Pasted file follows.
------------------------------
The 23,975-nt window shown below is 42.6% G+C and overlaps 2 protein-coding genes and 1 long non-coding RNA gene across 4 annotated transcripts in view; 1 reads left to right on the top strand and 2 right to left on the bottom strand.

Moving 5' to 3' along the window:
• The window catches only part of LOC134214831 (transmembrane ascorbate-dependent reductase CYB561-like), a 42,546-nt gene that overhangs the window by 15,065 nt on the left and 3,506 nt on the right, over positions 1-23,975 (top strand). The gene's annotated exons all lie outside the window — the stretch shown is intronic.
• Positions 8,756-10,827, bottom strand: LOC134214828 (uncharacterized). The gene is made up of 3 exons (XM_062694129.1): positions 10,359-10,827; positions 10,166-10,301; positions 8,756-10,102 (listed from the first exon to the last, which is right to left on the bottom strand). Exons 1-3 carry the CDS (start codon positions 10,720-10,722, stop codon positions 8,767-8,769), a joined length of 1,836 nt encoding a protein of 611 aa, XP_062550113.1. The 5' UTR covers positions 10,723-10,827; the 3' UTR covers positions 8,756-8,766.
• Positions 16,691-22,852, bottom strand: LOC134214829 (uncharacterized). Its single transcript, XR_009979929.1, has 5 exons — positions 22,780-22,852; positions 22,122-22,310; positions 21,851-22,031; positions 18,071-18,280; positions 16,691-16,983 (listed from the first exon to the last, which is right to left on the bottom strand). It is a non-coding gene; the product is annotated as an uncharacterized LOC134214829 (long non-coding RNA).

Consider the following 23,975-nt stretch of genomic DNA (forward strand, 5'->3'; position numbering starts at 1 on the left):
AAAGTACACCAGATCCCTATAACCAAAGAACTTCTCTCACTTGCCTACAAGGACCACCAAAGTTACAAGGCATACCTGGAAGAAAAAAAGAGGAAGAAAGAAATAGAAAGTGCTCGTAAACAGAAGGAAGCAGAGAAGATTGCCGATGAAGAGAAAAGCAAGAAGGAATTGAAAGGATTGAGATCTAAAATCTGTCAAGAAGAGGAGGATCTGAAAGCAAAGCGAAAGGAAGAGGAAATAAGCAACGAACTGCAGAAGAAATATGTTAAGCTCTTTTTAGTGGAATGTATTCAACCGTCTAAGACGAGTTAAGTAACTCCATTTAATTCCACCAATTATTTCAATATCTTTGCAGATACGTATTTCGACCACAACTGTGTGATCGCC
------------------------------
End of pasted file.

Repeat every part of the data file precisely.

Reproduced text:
The 23,975-nt window shown below is 42.6% G+C and overlaps 2 protein-coding genes and 1 long non-coding RNA gene across 4 annotated transcripts in view; 1 reads left to right on the top strand and 2 right to left on the bottom strand.

Moving 5' to 3' along the window:
• The window catches only part of LOC134214831 (transmembrane ascorbate-dependent reductase CYB561-like), a 42,546-nt gene that overhangs the window by 15,065 nt on the left and 3,506 nt on the right, over positions 1-23,975 (top strand). The gene's annotated exons all lie outside the window — the stretch shown is intronic.
• Positions 8,756-10,827, bottom strand: LOC134214828 (uncharacterized). The gene is made up of 3 exons (XM_062694129.1): positions 10,359-10,827; positions 10,166-10,301; positions 8,756-10,102 (listed from the first exon to the last, which is right to left on the bottom strand). Exons 1-3 carry the CDS (start codon positions 10,720-10,722, stop codon positions 8,767-8,769), a joined length of 1,836 nt encoding a protein of 611 aa, XP_062550113.1. The 5' UTR covers positions 10,723-10,827; the 3' UTR covers positions 8,756-8,766.
• Positions 16,691-22,852, bottom strand: LOC134214829 (uncharacterized). Its single transcript, XR_009979929.1, has 5 exons — positions 22,780-22,852; positions 22,122-22,310; positions 21,851-22,031; positions 18,071-18,280; positions 16,691-16,983 (listed from the first exon to the last, which is right to left on the bottom strand). It is a non-coding gene; the product is annotated as an uncharacterized LOC134214829 (long non-coding RNA).

Consider the following 23,975-nt stretch of genomic DNA (forward strand, 5'->3'; position numbering starts at 1 on the left):
AAAGTACACCAGATCCCTATAACCAAAGAACTTCTCTCACTTGCCTACAAGGACCACCAAAGTTACAAGGCATACCTGGAAGAAAAAAAGAGGAAGAAAGAAATAGAAAGTGCTCGTAAACAGAAGGAAGCAGAGAAGATTGCCGATGAAGAGAAAAGCAAGAAGGAATTGAAAGGATTGAGATCTAAAATCTGTCAAGAAGAGGAGGATCTGAAAGCAAAGCGAAAGGAAGAGGAAATAAGCAACGAACTGCAGAAGAAATATGTTAAGCTCTTTTTAGTGGAATGTATTCAACCGTCTAAGACGAGTTAAGTAACTCCATTTAATTCCACCAATTATTTCAATATCTTTGCAGATACGTATTTCGACCACAACTGTGTGATCGCC